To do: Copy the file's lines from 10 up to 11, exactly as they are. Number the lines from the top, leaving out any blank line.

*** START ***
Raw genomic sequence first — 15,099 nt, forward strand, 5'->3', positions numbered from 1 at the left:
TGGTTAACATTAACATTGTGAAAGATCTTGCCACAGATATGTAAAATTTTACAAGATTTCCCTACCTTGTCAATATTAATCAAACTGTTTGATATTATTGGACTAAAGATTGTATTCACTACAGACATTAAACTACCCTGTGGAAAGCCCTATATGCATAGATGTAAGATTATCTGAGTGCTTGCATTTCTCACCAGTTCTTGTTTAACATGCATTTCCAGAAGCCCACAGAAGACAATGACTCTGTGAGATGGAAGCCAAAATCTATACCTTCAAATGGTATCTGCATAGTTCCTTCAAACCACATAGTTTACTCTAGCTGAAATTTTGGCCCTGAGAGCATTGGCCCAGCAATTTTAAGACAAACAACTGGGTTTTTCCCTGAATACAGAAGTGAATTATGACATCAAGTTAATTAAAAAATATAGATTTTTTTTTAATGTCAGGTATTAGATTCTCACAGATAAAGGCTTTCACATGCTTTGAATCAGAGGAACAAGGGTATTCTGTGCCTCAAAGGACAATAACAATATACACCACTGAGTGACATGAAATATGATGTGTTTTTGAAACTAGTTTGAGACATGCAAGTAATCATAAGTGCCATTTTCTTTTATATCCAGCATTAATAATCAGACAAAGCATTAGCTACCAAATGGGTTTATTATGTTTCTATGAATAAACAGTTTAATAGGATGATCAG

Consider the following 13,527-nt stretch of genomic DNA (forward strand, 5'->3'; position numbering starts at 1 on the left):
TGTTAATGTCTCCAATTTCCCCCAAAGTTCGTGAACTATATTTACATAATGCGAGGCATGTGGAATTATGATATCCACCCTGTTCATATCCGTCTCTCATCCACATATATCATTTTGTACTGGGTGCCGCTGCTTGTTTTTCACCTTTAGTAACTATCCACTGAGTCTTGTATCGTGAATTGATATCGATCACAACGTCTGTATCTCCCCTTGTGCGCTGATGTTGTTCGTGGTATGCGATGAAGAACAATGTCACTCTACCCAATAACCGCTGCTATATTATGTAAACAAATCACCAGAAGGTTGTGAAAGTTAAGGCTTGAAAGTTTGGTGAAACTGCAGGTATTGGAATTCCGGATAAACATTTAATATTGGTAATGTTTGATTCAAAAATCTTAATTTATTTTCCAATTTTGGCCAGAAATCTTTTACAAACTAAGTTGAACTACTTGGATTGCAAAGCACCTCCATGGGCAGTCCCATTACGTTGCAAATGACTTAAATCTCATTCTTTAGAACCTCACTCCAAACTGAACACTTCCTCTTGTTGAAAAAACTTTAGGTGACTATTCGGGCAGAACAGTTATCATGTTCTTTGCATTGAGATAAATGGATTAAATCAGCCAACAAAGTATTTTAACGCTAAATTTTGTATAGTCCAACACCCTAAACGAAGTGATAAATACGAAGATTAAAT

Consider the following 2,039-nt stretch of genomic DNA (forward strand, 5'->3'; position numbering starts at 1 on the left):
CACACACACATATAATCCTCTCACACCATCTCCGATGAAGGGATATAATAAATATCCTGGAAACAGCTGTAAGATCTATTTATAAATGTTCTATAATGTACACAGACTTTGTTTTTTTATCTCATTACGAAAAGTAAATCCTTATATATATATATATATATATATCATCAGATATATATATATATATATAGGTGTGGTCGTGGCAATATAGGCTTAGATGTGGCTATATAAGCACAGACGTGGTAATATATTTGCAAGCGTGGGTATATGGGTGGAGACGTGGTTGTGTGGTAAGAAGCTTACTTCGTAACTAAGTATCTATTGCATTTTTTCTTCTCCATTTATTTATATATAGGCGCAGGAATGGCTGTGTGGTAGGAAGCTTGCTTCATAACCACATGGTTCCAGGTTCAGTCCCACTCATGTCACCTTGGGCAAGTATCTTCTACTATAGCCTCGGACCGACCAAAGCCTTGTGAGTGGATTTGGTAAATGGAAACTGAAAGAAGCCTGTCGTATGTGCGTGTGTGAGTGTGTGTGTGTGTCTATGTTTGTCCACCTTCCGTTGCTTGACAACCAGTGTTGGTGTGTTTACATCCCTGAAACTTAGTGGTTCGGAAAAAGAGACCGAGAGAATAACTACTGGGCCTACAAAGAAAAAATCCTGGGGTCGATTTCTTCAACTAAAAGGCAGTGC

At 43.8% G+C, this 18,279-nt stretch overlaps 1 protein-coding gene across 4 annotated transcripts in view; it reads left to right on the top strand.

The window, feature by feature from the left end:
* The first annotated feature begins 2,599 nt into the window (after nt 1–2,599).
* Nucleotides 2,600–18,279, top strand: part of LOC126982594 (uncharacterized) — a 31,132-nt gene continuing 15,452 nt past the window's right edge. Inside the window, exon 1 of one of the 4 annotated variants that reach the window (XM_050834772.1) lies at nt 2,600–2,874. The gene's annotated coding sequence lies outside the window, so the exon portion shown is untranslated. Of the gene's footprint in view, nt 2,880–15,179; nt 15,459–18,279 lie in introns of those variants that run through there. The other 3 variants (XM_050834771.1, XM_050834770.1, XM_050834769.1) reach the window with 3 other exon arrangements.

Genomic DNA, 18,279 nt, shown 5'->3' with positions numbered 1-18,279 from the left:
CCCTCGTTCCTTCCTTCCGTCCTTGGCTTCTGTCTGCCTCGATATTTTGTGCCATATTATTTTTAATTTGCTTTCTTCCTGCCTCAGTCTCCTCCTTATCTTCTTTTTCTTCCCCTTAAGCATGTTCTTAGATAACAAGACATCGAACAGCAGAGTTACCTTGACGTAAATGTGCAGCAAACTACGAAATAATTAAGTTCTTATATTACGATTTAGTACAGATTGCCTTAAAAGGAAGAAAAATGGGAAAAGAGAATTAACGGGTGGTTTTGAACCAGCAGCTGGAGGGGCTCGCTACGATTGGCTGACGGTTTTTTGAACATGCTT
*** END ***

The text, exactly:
* Nucleotides 2,600–18,279, top strand: part of LOC126982594 (uncharacterized) — a 31,132-nt gene continuing 15,452 nt past the window's right edge. Inside the window, exon 1 of one of the 4 annotated variants that reach the window (XM_050834772.1) lies at nt 2,600–2,874. The gene's annotated coding sequence lies outside the window, so the exon portion shown is untranslated. Of the gene's footprint in view, nt 2,880–15,179; nt 15,459–18,279 lie in introns of those variants that run through there. The other 3 variants (XM_050834771.1, XM_050834770.1, XM_050834769.1) reach the window with 3 other exon arrangements.

Genomic DNA, 18,279 nt, shown 5'->3' with positions numbered 1-18,279 from the left: